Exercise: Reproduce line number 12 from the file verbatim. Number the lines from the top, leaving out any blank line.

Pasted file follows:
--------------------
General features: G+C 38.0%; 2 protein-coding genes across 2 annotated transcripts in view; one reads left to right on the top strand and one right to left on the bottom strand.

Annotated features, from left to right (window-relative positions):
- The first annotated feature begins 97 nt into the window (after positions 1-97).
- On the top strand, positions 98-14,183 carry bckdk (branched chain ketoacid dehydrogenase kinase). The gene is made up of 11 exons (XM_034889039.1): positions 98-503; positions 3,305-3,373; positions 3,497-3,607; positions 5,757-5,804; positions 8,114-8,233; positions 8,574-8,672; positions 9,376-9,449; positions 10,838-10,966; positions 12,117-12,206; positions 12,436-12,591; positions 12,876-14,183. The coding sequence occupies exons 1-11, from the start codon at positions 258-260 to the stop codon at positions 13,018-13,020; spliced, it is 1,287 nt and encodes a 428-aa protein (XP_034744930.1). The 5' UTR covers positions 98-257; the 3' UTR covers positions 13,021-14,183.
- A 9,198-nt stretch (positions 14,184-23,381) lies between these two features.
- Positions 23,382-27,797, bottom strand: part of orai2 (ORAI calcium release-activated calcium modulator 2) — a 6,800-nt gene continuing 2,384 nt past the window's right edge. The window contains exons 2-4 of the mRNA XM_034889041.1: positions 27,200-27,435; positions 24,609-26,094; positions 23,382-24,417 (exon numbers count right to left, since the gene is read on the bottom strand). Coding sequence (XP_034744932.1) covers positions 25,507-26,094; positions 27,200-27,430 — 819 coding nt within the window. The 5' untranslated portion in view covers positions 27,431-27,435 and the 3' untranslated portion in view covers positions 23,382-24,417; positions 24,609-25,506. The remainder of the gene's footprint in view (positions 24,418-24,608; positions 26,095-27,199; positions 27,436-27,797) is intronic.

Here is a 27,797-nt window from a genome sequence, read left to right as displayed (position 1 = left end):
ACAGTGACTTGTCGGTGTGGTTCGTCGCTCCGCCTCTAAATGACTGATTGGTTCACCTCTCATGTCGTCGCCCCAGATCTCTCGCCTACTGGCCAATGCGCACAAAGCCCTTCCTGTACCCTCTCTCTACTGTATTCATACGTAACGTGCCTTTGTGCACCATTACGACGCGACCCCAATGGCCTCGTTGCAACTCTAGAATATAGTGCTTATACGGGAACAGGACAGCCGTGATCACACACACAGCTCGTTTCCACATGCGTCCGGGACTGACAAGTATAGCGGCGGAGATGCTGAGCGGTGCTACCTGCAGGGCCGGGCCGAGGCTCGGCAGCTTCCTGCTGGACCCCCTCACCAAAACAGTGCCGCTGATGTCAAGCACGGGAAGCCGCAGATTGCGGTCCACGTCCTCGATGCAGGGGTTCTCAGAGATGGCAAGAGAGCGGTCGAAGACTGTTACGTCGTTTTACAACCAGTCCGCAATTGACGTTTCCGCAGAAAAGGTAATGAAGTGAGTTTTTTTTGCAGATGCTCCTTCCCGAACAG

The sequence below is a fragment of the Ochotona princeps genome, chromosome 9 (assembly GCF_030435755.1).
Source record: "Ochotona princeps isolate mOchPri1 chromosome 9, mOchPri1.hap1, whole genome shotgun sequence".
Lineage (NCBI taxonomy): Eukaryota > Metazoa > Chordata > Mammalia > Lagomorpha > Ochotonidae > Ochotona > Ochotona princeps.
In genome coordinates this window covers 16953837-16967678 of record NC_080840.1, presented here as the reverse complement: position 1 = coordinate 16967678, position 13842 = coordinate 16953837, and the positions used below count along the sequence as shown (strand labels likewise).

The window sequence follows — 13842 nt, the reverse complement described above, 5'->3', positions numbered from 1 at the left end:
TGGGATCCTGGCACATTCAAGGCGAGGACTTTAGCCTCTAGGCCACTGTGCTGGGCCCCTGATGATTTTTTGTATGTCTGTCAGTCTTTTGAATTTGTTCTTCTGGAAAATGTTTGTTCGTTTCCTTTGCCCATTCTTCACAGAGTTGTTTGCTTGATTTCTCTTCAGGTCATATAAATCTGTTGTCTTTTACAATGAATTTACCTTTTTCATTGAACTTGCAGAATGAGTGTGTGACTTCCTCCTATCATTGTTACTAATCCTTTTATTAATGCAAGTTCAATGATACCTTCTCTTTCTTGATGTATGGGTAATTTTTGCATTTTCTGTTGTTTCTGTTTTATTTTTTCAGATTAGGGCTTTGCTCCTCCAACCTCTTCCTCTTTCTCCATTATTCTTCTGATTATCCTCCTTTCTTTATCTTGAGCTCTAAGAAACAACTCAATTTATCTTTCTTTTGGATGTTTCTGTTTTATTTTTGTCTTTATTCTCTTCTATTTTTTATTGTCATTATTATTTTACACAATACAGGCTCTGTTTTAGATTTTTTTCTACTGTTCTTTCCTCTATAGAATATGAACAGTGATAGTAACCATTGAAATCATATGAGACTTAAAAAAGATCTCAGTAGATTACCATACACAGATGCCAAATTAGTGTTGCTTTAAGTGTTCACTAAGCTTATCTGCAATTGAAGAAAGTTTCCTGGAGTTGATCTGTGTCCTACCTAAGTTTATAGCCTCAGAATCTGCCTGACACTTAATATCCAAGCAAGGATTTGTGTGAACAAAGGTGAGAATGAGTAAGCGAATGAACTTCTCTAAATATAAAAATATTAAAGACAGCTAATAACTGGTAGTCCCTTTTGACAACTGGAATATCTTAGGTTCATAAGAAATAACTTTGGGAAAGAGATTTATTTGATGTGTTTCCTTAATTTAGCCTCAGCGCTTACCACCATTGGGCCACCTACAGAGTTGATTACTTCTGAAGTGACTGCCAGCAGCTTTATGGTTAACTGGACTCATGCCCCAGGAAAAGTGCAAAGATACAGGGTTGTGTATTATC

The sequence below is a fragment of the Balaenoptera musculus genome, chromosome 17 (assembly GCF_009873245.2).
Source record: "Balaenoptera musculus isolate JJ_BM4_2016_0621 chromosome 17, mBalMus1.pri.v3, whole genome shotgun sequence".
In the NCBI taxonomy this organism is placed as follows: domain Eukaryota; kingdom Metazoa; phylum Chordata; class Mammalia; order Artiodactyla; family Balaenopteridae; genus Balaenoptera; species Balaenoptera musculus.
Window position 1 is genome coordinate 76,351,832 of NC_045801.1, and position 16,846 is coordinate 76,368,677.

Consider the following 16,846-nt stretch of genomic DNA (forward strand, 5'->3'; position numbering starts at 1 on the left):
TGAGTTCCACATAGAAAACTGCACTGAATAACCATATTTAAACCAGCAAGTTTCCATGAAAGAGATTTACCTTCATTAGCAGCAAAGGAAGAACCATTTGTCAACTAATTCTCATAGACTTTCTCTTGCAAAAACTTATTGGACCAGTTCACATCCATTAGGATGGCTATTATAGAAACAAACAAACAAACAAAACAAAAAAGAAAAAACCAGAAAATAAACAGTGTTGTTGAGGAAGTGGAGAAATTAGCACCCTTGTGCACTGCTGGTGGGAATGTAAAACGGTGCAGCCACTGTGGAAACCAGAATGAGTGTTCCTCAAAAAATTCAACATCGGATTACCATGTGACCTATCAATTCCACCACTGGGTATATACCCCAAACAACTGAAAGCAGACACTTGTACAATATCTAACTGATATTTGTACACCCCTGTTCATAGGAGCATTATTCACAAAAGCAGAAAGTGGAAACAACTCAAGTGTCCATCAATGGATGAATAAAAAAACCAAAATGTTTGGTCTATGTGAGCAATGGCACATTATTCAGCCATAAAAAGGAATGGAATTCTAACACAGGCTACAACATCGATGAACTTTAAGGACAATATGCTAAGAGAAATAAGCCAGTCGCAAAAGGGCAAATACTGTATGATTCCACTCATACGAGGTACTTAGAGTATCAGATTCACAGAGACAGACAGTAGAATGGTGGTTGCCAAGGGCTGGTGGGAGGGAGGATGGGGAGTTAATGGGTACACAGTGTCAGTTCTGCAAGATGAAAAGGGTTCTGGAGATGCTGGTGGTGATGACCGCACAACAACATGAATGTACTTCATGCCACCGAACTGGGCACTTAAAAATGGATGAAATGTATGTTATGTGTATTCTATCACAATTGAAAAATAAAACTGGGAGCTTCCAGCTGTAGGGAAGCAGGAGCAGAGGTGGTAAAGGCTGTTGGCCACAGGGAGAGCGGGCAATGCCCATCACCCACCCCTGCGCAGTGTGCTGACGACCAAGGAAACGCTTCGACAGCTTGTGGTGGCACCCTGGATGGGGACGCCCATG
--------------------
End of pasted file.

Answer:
In genome coordinates this window covers 16953837-16967678 of record NC_080840.1, presented here as the reverse complement: position 1 = coordinate 16967678, position 13842 = coordinate 16953837, and the positions used below count along the sequence as shown (strand labels likewise).